The Sacramento State University Library is honored to present an exhibit of the Frank Fat & Family photographs and artifacts—part of a larger collection archived in the University Library Special Collections and Archives. The images in this exhibit are in part characteristic of the larger American story of immigration, family, hard work, and success. Their importance—beyond the standard narrative—lies in the special legacy story of Sacramento as the Second City--Ngee-faugh or Yee Fow--of Chinese people in California—Gold Mountain or Gum Sam-- as it was called by the new immigrants who began arriving in the 1850’s. The story of Frank Fat, his family, life’s work and contributions is a lens through which we may understand Sacramento's importance as an economic, cultural and political hub of California in historic and contemporary times.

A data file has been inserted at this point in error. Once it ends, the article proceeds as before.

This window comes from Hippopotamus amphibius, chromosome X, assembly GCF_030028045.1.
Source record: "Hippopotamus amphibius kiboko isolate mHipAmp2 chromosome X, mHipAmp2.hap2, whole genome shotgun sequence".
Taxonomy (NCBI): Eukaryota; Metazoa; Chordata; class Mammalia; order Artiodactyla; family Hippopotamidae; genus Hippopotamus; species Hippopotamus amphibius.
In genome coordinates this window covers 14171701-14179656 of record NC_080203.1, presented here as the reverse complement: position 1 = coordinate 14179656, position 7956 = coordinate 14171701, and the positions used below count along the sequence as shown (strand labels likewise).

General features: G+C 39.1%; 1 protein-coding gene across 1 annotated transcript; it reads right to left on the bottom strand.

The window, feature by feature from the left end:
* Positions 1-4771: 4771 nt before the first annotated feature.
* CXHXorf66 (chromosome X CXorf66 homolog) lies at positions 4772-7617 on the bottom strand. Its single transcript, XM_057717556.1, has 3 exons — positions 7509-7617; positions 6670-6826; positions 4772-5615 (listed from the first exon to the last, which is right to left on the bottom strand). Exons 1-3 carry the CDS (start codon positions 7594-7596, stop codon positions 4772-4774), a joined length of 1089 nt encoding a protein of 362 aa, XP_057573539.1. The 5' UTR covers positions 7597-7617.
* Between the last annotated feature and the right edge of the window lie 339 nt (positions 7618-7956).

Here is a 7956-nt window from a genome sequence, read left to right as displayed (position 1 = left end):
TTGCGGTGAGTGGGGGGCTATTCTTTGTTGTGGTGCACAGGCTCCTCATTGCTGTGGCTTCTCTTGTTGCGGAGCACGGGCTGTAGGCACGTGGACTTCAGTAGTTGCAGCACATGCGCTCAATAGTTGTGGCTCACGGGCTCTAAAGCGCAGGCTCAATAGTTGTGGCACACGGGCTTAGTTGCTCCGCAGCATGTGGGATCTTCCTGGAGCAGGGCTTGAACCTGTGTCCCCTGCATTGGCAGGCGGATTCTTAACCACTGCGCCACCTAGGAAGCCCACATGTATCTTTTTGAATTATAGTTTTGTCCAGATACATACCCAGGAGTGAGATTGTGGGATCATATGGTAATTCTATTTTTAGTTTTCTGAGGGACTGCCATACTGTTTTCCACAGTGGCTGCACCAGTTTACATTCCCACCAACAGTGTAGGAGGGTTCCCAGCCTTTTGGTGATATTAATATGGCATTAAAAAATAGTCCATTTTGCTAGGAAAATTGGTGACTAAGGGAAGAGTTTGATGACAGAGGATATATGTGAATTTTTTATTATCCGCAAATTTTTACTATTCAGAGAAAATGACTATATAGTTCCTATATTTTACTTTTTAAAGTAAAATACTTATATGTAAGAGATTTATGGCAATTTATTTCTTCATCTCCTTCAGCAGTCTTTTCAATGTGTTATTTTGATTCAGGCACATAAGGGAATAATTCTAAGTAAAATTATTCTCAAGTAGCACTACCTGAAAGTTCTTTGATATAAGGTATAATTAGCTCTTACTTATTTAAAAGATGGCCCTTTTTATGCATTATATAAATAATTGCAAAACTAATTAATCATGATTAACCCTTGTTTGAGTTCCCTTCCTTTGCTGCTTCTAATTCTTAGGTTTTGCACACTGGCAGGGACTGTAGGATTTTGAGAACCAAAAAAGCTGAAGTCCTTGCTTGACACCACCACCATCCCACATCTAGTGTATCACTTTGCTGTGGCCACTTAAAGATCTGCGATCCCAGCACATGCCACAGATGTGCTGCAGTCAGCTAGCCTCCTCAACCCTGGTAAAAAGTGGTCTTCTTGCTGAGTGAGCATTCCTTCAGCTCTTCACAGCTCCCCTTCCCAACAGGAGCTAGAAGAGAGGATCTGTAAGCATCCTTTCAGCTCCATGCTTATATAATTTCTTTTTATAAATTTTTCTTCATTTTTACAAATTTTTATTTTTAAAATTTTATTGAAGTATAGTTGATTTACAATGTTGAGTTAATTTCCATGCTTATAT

This exhibit was made possible by the generous gift of the Fat Family, the Frank Fat Tribute compiled by Lonnie Wong and Alex Eng and The Sacramento Chinese American Council, 1977, and the research of Philip Choy, presented in his work, Canton Footprints, Sacramento’s Chinese Legacy, 2007.